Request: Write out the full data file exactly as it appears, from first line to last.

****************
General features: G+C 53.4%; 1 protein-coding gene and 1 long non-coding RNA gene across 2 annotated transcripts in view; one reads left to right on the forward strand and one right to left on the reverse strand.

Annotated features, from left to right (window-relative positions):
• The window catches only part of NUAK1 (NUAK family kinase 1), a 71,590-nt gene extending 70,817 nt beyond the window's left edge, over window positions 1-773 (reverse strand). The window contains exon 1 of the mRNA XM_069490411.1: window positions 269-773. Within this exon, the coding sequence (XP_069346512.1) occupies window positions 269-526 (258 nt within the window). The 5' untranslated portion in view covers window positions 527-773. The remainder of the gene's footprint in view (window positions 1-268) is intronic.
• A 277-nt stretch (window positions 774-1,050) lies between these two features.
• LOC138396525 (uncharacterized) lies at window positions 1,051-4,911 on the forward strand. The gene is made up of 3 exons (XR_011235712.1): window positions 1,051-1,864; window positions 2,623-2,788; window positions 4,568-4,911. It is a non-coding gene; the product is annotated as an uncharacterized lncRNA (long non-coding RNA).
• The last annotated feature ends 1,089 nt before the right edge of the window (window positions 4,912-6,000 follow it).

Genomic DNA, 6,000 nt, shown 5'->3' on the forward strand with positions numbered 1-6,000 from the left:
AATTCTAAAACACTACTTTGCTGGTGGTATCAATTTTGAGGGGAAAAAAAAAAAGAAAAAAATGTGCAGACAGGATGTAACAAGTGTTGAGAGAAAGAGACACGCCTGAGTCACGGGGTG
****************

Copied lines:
General features: G+C 53.4%; 1 protein-coding gene and 1 long non-coding RNA gene across 2 annotated transcripts in view; one reads left to right on the forward strand and one right to left on the reverse strand.

Annotated features, from left to right (window-relative positions):
• The window catches only part of NUAK1 (NUAK family kinase 1), a 71,590-nt gene extending 70,817 nt beyond the window's left edge, over window positions 1-773 (reverse strand). The window contains exon 1 of the mRNA XM_069490411.1: window positions 269-773. Within this exon, the coding sequence (XP_069346512.1) occupies window positions 269-526 (258 nt within the window). The 5' untranslated portion in view covers window positions 527-773. The remainder of the gene's footprint in view (window positions 1-268) is intronic.
• A 277-nt stretch (window positions 774-1,050) lies between these two features.
• LOC138396525 (uncharacterized) lies at window positions 1,051-4,911 on the forward strand. The gene is made up of 3 exons (XR_011235712.1): window positions 1,051-1,864; window positions 2,623-2,788; window positions 4,568-4,911. It is a non-coding gene; the product is annotated as an uncharacterized lncRNA (long non-coding RNA).
• The last annotated feature ends 1,089 nt before the right edge of the window (window positions 4,912-6,000 follow it).

Genomic DNA, 6,000 nt, shown 5'->3' on the forward strand with positions numbered 1-6,000 from the left:
AATTCTAAAACACTACTTTGCTGGTGGTATCAATTTTGAGGGGAAAAAAAAAAAGAAAAAAATGTGCAGACAGGATGTAACAAGTGTTGAGAGAAAGAGACACGCCTGAGTCACGGGGTG